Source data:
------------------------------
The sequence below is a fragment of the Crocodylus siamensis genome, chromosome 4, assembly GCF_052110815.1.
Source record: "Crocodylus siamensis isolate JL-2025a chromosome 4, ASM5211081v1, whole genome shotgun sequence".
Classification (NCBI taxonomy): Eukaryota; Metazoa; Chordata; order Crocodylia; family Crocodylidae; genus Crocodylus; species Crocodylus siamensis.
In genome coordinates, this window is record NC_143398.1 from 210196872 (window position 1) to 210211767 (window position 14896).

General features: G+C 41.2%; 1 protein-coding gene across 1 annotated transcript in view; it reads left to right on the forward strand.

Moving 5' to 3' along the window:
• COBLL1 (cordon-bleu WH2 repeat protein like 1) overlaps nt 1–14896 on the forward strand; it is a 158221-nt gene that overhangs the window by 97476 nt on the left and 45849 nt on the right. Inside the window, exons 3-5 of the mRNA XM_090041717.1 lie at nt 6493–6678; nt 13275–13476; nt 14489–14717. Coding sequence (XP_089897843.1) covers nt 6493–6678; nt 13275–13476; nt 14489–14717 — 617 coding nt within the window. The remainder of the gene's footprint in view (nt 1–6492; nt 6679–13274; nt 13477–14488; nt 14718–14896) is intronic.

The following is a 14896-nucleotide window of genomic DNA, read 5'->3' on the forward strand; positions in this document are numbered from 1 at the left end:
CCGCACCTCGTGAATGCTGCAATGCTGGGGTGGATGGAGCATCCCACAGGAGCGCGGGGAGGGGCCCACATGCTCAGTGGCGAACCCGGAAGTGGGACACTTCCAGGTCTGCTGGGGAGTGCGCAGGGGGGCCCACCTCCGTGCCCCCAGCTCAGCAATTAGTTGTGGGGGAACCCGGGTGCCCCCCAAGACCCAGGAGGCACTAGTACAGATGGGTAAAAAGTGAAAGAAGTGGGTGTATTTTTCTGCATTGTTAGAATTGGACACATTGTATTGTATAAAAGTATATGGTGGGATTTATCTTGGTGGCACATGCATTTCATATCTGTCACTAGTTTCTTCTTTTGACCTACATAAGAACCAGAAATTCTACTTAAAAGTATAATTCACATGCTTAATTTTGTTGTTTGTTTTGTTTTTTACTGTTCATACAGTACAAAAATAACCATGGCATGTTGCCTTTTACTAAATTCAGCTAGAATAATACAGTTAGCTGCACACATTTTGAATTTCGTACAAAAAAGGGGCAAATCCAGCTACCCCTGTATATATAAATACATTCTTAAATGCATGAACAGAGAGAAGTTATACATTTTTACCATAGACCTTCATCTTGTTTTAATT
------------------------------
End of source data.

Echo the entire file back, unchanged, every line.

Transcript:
The sequence below is a fragment of the Crocodylus siamensis genome, chromosome 4, assembly GCF_052110815.1.
Source record: "Crocodylus siamensis isolate JL-2025a chromosome 4, ASM5211081v1, whole genome shotgun sequence".
Classification (NCBI taxonomy): Eukaryota; Metazoa; Chordata; order Crocodylia; family Crocodylidae; genus Crocodylus; species Crocodylus siamensis.
In genome coordinates, this window is record NC_143398.1 from 210196872 (window position 1) to 210211767 (window position 14896).

General features: G+C 41.2%; 1 protein-coding gene across 1 annotated transcript in view; it reads left to right on the forward strand.

Moving 5' to 3' along the window:
• COBLL1 (cordon-bleu WH2 repeat protein like 1) overlaps nt 1–14896 on the forward strand; it is a 158221-nt gene that overhangs the window by 97476 nt on the left and 45849 nt on the right. Inside the window, exons 3-5 of the mRNA XM_090041717.1 lie at nt 6493–6678; nt 13275–13476; nt 14489–14717. Coding sequence (XP_089897843.1) covers nt 6493–6678; nt 13275–13476; nt 14489–14717 — 617 coding nt within the window. The remainder of the gene's footprint in view (nt 1–6492; nt 6679–13274; nt 13477–14488; nt 14718–14896) is intronic.

The following is a 14896-nucleotide window of genomic DNA, read 5'->3' on the forward strand; positions in this document are numbered from 1 at the left end:
CCGCACCTCGTGAATGCTGCAATGCTGGGGTGGATGGAGCATCCCACAGGAGCGCGGGGAGGGGCCCACATGCTCAGTGGCGAACCCGGAAGTGGGACACTTCCAGGTCTGCTGGGGAGTGCGCAGGGGGGCCCACCTCCGTGCCCCCAGCTCAGCAATTAGTTGTGGGGGAACCCGGGTGCCCCCCAAGACCCAGGAGGCACTAGTACAGATGGGTAAAAAGTGAAAGAAGTGGGTGTATTTTTCTGCATTGTTAGAATTGGACACATTGTATTGTATAAAAGTATATGGTGGGATTTATCTTGGTGGCACATGCATTTCATATCTGTCACTAGTTTCTTCTTTTGACCTACATAAGAACCAGAAATTCTACTTAAAAGTATAATTCACATGCTTAATTTTGTTGTTTGTTTTGTTTTTTACTGTTCATACAGTACAAAAATAACCATGGCATGTTGCCTTTTACTAAATTCAGCTAGAATAATACAGTTAGCTGCACACATTTTGAATTTCGTACAAAAAAGGGGCAAATCCAGCTACCCCTGTATATATAAATACATTCTTAAATGCATGAACAGAGAGAAGTTATACATTTTTACCATAGACCTTCATCTTGTTTTAATT